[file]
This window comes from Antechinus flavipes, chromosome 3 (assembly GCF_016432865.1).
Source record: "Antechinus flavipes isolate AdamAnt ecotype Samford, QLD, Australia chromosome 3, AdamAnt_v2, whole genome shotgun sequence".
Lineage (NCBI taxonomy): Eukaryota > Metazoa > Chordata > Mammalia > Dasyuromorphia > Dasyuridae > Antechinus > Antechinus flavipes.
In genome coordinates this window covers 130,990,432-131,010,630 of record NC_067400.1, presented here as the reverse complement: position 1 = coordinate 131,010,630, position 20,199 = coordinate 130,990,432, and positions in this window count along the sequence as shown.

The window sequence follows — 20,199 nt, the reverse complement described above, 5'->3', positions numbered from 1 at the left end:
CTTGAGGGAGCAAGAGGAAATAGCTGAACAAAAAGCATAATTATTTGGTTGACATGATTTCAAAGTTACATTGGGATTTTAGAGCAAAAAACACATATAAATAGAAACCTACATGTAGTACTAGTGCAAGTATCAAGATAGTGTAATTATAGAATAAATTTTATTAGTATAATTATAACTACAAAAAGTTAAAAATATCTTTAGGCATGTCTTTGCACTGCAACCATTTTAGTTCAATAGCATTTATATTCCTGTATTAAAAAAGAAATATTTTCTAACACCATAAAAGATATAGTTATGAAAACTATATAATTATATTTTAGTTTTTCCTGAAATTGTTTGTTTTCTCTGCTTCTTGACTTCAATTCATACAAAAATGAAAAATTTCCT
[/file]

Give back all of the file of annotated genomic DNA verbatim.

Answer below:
This window comes from Antechinus flavipes, chromosome 3 (assembly GCF_016432865.1).
Source record: "Antechinus flavipes isolate AdamAnt ecotype Samford, QLD, Australia chromosome 3, AdamAnt_v2, whole genome shotgun sequence".
Lineage (NCBI taxonomy): Eukaryota > Metazoa > Chordata > Mammalia > Dasyuromorphia > Dasyuridae > Antechinus > Antechinus flavipes.
In genome coordinates this window covers 130,990,432-131,010,630 of record NC_067400.1, presented here as the reverse complement: position 1 = coordinate 131,010,630, position 20,199 = coordinate 130,990,432, and positions in this window count along the sequence as shown.

The window sequence follows — 20,199 nt, the reverse complement described above, 5'->3', positions numbered from 1 at the left end:
CTTGAGGGAGCAAGAGGAAATAGCTGAACAAAAAGCATAATTATTTGGTTGACATGATTTCAAAGTTACATTGGGATTTTAGAGCAAAAAACACATATAAATAGAAACCTACATGTAGTACTAGTGCAAGTATCAAGATAGTGTAATTATAGAATAAATTTTATTAGTATAATTATAACTACAAAAAGTTAAAAATATCTTTAGGCATGTCTTTGCACTGCAACCATTTTAGTTCAATAGCATTTATATTCCTGTATTAAAAAAGAAATATTTTCTAACACCATAAAAGATATAGTTATGAAAACTATATAATTATATTTTAGTTTTTCCTGAAATTGTTTGTTTTCTCTGCTTCTTGACTTCAATTCATACAAAAATGAAAAATTTCCT